The recent outbreak of Ebola virus disease in some West African countries, especially the three major and hardest hit countries, has attracted mounting pressures from the International communities to have their debt cancelled by the International Monetary Fund (IMF).
The calls to have the debts of Guinea, Liberia, and Sierra Leone cancelled is coming not just from ant-poverty organizations, but also from the UN as they had urged some serious consideration for eliminating at least some of the debts of the three countries. The United States, the IMF's largest shareholder, has taken a stand on the issue as well as urging the crisis lender to wipe out around a fifth of the $480-million in debt owed by the three countries.
Such a move would free resources to restart economic activities in the countries where the disease has taken more than 7 800 lives, US Treasury Secretary Jacob Lew said. Meeting in Australia in mid-November, the Heads of the G20 group of leading economies stepped up the pressure when they said that the IMF's promise of $300-million to help fight the epidemic should include debt alleviation.
The calls for the IMF, which lends money to economies most in need, but usually with attached requirements for reforms and financial discipline, have spurred the institution into intense reflection, and it could come up with an initiative this month. "Staff are looking at further options to provide support to the Ebola-hit countries, through reform of an existing facility," a Fund spokesperson told AFP.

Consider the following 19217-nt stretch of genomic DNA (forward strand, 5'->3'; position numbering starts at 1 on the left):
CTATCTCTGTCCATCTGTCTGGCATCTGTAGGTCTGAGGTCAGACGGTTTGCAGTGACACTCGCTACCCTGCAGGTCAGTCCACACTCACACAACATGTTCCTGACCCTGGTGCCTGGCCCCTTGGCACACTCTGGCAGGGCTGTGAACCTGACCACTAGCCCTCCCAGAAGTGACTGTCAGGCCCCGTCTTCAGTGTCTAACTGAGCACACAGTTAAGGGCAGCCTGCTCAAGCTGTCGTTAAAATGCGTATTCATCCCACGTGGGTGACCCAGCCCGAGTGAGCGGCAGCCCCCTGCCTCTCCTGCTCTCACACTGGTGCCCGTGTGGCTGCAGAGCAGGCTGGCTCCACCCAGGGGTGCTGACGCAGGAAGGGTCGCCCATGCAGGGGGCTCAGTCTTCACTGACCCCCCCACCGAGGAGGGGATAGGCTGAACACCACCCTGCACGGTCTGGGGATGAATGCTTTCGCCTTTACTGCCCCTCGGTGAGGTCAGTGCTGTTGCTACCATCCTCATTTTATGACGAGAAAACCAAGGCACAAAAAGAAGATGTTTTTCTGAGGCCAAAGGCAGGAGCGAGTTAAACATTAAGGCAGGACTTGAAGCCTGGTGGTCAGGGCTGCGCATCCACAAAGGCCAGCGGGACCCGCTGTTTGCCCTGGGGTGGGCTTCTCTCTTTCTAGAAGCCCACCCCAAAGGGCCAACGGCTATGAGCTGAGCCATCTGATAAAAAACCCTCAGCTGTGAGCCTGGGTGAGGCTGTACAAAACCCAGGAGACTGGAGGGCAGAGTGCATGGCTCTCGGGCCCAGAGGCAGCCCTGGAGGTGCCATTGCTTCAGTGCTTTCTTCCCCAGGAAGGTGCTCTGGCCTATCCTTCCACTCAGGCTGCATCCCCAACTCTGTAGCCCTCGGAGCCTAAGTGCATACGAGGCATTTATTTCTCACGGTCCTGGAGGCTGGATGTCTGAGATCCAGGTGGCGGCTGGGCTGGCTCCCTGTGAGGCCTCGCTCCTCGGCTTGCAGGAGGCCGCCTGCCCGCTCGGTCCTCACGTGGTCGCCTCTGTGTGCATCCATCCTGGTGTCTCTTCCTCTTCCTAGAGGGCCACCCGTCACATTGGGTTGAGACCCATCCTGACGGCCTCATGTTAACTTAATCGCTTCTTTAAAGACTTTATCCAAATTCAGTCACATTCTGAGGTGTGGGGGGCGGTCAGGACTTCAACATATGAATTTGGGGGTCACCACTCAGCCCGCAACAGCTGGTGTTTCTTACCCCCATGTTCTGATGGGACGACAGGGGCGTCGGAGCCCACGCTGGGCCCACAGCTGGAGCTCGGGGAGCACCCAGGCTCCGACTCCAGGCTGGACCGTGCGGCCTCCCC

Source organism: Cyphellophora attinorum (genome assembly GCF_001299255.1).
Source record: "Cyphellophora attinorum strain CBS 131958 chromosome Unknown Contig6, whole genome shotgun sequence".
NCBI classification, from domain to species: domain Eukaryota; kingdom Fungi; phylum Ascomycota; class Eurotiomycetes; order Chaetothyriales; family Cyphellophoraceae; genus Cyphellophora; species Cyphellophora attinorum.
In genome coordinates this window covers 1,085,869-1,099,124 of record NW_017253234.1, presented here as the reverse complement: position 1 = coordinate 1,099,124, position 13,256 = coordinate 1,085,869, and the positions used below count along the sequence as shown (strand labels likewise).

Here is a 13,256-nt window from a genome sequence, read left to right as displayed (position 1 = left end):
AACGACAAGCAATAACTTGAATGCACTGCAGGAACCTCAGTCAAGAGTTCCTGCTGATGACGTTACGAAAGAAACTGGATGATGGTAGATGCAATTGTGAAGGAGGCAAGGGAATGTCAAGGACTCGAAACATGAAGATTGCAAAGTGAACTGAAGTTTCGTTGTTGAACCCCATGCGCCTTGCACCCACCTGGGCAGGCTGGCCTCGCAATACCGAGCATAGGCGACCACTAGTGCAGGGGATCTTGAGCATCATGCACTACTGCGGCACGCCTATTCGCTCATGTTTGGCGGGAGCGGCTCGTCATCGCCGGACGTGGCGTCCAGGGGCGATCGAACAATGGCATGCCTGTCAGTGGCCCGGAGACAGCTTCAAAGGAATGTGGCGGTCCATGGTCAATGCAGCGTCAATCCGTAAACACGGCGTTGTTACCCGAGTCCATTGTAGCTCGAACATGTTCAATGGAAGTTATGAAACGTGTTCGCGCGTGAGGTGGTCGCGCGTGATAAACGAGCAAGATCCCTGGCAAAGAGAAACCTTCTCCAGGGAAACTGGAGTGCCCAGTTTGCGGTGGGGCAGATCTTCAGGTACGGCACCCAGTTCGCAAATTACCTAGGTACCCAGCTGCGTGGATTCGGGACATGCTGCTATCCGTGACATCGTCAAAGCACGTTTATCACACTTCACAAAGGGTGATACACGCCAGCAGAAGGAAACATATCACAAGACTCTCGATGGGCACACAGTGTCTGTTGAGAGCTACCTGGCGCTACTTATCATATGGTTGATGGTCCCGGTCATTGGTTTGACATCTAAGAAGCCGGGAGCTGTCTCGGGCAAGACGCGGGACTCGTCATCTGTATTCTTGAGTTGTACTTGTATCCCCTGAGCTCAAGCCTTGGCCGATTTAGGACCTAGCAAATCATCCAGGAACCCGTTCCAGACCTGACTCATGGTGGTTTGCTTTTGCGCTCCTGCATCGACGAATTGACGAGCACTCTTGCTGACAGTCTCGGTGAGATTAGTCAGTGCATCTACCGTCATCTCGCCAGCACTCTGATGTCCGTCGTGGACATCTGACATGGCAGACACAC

Traditionally bound to a narrow, orthodox mission of financial support and loans to governments that it expects to be repaid, the IMF in reality needs to expand its tools for aiding troubled economies. After the earthquake disaster in Haiti of 2010, the Fund did create a mechanism for dealing with natural catastrophes that hit its borrowers.
That made way for the IMF to eliminate $268-million that the Haitian government owed to the fund. But the mechanism is too restrictive to be applied to the Ebola epidemic: it is limited to "devastating" natural disasters. According to advocates of the move, even if the loans come with zero interest rates, they constitute a constant burden that can financially strangle the governments of Ebola-hit countries.
"A broad criticism of using loans to help very poor countries is that, formally, no matter how bad their situation gets, they must repay every penny," said David Roodman, an independent expert on economic development.
Sierra Leone and Guinea both have had to make loan repayments this year to the IMF despite the Ebola crisis, according to Fund data. The World Bank has understood the problem. It has mobilized $500-million for the three countries in the form of grants "which never need to be repaid," according to Bank spokesman Phil Hay. Doing the same is proving more difficult for the IMF. "It's like asking a banker to embrace not getting repaid - it goes against their nature," said Roodman.